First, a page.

In clinical routine, up to now solely the attenuation of x-rays interacting with matter has been employed to form the image. In addition, a variety of promising phase-sensitive methods evolved, which rely on the refraction of x-rays1,2. Yielding improved soft tissue contrast3, a major shortcoming of conventional attenuation-based imaging, those methods have been extensively investigated with regard to medical applications4,5,6. Among others, x-ray grating-based phase-contrast imaging7,8,9 is a imaging modality that has been expanded to medical tubes of low brilliance10, as well. Simultaneously, a conventional attenuation image, a differential phase-contrast image, and a dark-field image is calculated from a reference measurement without object and an object measurement with the object in place. Thereby, the dark-field image provides complementary information about the subpixel-size structures of a granular object11,12,13,14,15, whereas information about the orientation of the substructure is included16,17,18.

The method raised interest due to a number of promising medical applications, such as mammography19,20,21, lung imaging22,23,24, and imaging of the joints25,26,27. Scaling the method from laboratory setups to human-size specimen in a preclinical setup, several challenges have to be overcome: the transition towards higher x-ray energies suitable for medical imaging of larger parts of the human body, the increment of the size of possible measurable specimens, and the realization of sufficient image quality at low doses to enable in vivo imaging in combination with fast data acquisition.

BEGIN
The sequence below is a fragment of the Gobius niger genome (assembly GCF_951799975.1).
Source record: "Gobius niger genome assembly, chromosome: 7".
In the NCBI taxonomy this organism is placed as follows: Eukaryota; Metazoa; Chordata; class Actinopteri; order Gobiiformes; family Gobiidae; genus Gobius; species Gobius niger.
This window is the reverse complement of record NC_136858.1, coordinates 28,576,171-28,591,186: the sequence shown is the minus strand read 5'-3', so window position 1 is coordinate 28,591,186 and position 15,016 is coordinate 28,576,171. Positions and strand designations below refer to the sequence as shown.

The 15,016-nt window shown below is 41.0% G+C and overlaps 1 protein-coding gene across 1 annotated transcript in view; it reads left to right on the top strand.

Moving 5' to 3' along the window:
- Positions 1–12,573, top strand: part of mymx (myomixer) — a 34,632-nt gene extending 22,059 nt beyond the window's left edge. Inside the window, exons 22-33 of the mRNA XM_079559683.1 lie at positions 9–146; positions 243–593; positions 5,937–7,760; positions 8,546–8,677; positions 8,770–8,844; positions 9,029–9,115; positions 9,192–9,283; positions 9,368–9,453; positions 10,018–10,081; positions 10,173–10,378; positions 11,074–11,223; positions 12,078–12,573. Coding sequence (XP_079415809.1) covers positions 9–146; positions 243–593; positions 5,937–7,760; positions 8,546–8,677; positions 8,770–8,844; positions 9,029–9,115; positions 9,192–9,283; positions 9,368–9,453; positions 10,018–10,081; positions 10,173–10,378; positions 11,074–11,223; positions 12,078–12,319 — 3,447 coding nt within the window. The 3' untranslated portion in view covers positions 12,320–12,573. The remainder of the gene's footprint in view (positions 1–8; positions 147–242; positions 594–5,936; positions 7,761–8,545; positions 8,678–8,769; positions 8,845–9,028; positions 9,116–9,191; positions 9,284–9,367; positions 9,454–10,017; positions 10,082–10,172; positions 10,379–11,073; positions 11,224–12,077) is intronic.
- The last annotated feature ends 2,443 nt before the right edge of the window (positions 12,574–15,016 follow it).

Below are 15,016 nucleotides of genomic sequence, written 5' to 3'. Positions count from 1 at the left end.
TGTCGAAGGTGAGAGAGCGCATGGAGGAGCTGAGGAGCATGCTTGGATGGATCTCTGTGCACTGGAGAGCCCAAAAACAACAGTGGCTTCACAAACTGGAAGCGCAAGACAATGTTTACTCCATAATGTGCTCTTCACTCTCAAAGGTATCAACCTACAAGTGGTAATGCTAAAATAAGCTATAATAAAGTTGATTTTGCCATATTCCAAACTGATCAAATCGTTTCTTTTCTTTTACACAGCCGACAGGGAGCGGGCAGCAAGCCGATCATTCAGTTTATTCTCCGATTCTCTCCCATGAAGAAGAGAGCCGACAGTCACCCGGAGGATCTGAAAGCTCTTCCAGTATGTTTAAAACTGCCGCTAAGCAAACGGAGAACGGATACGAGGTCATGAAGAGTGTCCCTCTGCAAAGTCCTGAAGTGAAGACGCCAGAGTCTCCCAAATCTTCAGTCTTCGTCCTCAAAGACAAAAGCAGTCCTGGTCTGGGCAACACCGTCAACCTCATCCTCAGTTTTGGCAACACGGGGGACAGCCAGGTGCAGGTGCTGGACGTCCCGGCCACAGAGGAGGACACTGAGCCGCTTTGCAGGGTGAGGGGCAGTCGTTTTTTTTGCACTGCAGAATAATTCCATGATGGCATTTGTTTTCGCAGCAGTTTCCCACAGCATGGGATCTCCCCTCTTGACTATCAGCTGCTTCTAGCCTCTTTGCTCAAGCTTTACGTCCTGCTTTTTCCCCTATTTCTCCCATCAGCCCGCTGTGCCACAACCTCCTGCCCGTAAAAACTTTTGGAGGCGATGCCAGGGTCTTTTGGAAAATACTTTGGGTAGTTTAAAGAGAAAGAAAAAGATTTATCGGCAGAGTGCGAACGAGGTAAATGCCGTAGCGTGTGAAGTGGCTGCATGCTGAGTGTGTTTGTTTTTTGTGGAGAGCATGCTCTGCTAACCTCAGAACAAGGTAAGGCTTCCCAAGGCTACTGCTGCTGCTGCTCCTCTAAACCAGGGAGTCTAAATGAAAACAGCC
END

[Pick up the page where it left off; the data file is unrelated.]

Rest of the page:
Regarding medical applications carried out using a medical x-ray tube with large focal spot size and a polychromatic x-ray spectrum at higher acceleration voltages above 50 kV, a first measurement has been reported with a CT measurement of a human cervical spine28. Recently, a radiographic measurement of a human knee has been published revealing signatures of chondrocalcinosis of the medial meniscus applying a dose that is comparable to conventional attenuation-based devices29. The tube voltage has been 70 kV for both measurements.

While typical sizes of the field of view have been in the range of a few centimeters, recently progress towards larger specimens has been reported by either increasing the grating sizes up to 200 mm × 200 mm by stitching of smaller gratings30,31,32 or the realization of scanning radiographic devices33,34,35, which means that the object is scanned by an interferometer with sufficient size to capture the object at once in one dimension. Additionally, the transition to a scanning setup overcomes the time-consuming phase-stepping procedure9, as the phase-stepping curve can then be measured by continuously moving the object through the scanner, if the phase image of the reference measurement comprises at least a complete fringe of the Moiré pattern in scanning direction36. A scanning interferometer has also been reported for an edge-illumination setup, recently37,38.